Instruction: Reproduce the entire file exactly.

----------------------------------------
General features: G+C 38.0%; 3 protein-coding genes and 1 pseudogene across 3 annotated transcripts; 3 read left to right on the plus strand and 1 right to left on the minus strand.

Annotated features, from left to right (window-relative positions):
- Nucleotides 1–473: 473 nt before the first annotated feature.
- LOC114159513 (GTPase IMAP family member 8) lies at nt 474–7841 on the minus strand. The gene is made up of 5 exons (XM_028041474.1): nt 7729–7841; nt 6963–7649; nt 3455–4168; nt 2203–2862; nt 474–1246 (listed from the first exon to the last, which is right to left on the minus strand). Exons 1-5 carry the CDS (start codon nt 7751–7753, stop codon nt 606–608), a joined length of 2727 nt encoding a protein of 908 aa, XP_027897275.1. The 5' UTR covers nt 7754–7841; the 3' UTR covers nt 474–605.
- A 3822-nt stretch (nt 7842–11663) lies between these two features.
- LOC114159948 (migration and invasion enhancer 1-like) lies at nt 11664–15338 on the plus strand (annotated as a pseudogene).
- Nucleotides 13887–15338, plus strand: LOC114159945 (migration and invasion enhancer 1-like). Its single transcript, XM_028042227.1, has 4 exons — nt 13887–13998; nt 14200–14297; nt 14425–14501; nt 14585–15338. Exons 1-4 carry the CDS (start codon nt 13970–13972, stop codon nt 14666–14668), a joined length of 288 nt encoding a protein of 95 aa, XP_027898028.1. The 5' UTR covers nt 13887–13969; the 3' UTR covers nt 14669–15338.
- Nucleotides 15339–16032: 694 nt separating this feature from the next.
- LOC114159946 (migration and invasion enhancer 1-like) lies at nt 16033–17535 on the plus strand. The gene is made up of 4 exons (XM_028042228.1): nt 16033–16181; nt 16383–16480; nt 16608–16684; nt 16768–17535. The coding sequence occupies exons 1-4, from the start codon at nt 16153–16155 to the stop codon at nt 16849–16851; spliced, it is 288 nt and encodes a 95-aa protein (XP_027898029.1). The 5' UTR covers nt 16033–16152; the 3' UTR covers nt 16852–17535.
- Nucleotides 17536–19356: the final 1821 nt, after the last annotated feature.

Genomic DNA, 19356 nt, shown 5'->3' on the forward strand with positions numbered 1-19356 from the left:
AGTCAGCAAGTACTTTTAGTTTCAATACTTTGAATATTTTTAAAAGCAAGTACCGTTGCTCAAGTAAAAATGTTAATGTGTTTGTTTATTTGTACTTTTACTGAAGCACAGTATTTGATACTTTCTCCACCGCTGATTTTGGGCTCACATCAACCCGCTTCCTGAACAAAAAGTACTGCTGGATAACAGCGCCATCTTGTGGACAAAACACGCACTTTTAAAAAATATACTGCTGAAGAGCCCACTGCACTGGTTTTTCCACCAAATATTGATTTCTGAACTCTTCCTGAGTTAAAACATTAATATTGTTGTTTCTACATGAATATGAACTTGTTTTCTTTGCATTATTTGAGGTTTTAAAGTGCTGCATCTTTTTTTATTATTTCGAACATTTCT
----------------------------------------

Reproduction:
General features: G+C 38.0%; 3 protein-coding genes and 1 pseudogene across 3 annotated transcripts; 3 read left to right on the plus strand and 1 right to left on the minus strand.

Annotated features, from left to right (window-relative positions):
- Nucleotides 1–473: 473 nt before the first annotated feature.
- LOC114159513 (GTPase IMAP family member 8) lies at nt 474–7841 on the minus strand. The gene is made up of 5 exons (XM_028041474.1): nt 7729–7841; nt 6963–7649; nt 3455–4168; nt 2203–2862; nt 474–1246 (listed from the first exon to the last, which is right to left on the minus strand). Exons 1-5 carry the CDS (start codon nt 7751–7753, stop codon nt 606–608), a joined length of 2727 nt encoding a protein of 908 aa, XP_027897275.1. The 5' UTR covers nt 7754–7841; the 3' UTR covers nt 474–605.
- A 3822-nt stretch (nt 7842–11663) lies between these two features.
- LOC114159948 (migration and invasion enhancer 1-like) lies at nt 11664–15338 on the plus strand (annotated as a pseudogene).
- Nucleotides 13887–15338, plus strand: LOC114159945 (migration and invasion enhancer 1-like). Its single transcript, XM_028042227.1, has 4 exons — nt 13887–13998; nt 14200–14297; nt 14425–14501; nt 14585–15338. Exons 1-4 carry the CDS (start codon nt 13970–13972, stop codon nt 14666–14668), a joined length of 288 nt encoding a protein of 95 aa, XP_027898028.1. The 5' UTR covers nt 13887–13969; the 3' UTR covers nt 14669–15338.
- Nucleotides 15339–16032: 694 nt separating this feature from the next.
- LOC114159946 (migration and invasion enhancer 1-like) lies at nt 16033–17535 on the plus strand. The gene is made up of 4 exons (XM_028042228.1): nt 16033–16181; nt 16383–16480; nt 16608–16684; nt 16768–17535. The coding sequence occupies exons 1-4, from the start codon at nt 16153–16155 to the stop codon at nt 16849–16851; spliced, it is 288 nt and encodes a 95-aa protein (XP_027898029.1). The 5' UTR covers nt 16033–16152; the 3' UTR covers nt 16852–17535.
- Nucleotides 17536–19356: the final 1821 nt, after the last annotated feature.

Genomic DNA, 19356 nt, shown 5'->3' on the forward strand with positions numbered 1-19356 from the left:
AGTCAGCAAGTACTTTTAGTTTCAATACTTTGAATATTTTTAAAAGCAAGTACCGTTGCTCAAGTAAAAATGTTAATGTGTTTGTTTATTTGTACTTTTACTGAAGCACAGTATTTGATACTTTCTCCACCGCTGATTTTGGGCTCACATCAACCCGCTTCCTGAACAAAAAGTACTGCTGGATAACAGCGCCATCTTGTGGACAAAACACGCACTTTTAAAAAATATACTGCTGAAGAGCCCACTGCACTGGTTTTTCCACCAAATATTGATTTCTGAACTCTTCCTGAGTTAAAACATTAATATTGTTGTTTCTACATGAATATGAACTTGTTTTCTTTGCATTATTTGAGGTTTTAAAGTGCTGCATCTTTTTTTATTATTTCGAACATTTCT